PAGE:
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Researcher | Research Overview

Dr. Schaefers’s research program is focused on understanding the pathogenesis and the evolution of Burkholderia and nontuberculous mycobacteria (NTM) with the long-term goal of developing vaccines and novel therapies. These pathogens are a major concern and cause serious infections among immunocompromised patients and people with cystic fibrosis. One major area of focus is understanding the function and the evolution of two-component systems that are involved in the virulence in these pathogens. Two-component systems are one mechanism that bacteria use to sense their environment and regulate gene expression to respond to it. Techniques used in Dr. Schaefers’s research program span multiple fields, including microbiology, molecular biology, genomics, cellular and molecular immunology, and animal models of infection.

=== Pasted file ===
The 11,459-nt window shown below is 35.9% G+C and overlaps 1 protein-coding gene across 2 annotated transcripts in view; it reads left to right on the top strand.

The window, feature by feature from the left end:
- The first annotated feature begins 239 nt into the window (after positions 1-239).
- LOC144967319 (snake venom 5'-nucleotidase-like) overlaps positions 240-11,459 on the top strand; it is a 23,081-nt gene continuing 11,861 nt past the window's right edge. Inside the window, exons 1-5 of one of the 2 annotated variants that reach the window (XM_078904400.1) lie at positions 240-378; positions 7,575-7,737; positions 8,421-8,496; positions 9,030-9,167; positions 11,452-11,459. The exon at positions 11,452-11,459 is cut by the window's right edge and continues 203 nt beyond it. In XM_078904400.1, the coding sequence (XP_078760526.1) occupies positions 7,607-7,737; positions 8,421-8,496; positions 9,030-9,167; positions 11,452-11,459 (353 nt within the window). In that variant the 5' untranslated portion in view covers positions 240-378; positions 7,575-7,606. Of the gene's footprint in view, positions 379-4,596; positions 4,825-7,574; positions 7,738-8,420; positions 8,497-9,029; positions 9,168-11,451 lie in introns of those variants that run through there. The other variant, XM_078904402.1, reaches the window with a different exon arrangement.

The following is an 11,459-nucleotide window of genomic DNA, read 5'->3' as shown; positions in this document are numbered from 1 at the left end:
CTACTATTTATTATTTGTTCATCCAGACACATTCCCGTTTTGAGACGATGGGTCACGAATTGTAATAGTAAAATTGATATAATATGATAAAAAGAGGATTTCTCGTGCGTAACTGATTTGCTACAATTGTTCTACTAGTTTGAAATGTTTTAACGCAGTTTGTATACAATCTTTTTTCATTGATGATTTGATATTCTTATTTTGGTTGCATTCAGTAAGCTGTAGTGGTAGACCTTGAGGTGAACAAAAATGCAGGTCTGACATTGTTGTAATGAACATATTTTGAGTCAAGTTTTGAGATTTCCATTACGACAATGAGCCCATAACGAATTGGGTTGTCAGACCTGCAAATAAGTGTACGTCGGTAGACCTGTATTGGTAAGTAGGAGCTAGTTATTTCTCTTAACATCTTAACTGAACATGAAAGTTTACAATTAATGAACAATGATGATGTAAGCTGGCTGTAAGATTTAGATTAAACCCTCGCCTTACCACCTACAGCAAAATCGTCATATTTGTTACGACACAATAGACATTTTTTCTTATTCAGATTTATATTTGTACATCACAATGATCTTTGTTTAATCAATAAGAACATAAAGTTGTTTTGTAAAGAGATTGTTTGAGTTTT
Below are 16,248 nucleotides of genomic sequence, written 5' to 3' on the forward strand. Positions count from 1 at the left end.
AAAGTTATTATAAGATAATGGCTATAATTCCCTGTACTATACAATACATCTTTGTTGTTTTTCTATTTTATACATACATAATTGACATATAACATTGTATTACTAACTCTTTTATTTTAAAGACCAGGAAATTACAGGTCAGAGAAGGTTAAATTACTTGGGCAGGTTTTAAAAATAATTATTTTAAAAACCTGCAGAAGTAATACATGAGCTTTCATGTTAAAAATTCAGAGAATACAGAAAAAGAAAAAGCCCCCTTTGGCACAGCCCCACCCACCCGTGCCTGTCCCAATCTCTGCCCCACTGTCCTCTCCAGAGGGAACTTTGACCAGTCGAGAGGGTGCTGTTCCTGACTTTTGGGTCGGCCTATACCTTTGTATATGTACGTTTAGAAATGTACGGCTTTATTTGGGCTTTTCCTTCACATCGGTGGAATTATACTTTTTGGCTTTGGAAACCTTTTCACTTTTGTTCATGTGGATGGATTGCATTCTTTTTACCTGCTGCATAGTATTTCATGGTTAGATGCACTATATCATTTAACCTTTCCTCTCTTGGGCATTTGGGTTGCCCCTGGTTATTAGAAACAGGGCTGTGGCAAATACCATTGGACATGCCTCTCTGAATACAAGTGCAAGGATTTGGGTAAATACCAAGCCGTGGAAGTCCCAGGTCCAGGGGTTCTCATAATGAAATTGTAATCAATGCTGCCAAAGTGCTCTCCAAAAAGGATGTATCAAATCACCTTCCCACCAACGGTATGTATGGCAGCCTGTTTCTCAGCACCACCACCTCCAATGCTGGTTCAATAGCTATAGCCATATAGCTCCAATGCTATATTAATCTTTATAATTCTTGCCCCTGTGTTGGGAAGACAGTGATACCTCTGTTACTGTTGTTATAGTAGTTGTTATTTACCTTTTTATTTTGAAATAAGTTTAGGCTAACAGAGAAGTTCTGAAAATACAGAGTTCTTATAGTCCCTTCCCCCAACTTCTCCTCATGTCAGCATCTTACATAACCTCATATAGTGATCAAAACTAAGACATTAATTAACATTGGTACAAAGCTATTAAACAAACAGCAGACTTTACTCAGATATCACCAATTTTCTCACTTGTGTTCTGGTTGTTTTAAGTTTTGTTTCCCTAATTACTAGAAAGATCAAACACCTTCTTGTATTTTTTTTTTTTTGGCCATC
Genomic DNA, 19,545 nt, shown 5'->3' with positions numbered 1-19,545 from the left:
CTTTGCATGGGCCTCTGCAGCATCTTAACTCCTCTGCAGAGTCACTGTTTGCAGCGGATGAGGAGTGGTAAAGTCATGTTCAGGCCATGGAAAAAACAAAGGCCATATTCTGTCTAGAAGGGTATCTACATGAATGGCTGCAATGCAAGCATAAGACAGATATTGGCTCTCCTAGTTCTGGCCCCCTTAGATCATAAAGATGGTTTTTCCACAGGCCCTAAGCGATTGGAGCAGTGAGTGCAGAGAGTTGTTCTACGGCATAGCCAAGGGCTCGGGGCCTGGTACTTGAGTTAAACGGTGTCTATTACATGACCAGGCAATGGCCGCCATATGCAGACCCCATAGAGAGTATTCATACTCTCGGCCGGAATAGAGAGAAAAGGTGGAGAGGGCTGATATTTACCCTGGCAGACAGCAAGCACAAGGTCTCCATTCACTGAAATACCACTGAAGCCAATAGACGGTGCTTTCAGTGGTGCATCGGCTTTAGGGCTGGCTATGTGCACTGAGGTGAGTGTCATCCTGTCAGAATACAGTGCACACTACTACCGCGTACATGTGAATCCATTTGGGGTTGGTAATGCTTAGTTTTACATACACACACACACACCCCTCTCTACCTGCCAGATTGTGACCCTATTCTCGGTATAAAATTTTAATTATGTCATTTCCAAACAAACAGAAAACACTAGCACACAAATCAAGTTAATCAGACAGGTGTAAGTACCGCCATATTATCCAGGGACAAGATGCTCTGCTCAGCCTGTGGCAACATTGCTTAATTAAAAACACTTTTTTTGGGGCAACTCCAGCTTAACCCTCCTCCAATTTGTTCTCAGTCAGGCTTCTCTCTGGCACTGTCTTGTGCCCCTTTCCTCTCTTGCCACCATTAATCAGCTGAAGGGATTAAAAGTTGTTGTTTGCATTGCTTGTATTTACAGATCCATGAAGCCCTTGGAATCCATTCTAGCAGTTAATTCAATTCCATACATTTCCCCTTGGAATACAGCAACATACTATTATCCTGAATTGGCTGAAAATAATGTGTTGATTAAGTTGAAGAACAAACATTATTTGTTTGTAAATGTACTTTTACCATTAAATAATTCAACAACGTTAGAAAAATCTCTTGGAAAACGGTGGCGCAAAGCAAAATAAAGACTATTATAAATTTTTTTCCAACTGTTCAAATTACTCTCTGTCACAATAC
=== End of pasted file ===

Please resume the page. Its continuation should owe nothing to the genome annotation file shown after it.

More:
Researcher | Research Background

Dr. Matthew Schaefers earned his Bachelor’s Degree in Microbiology from the University of Minnesota. He also earned his PhD from the University of Minnesota, where his thesis project focused on understanding Staphylococcal superantigens interactions with epithelial cells and the development of novel therapeutics. He then did a post-doctoral fellowship with Dr. Gregory Priebe at Boston Children’s Hospital and Harvard Medical School investigating the role of the FixLJ system in Burkholderia. Dr. Schaefers was promoted to an Instructor at Boston Children’s Hospital and Harvard Medical School in 2017. In 2022, Dr. Schaefers was promoted to Assistant Professor at Boston Children’s Hospital and Harvard Medical School.

Researcher | Publications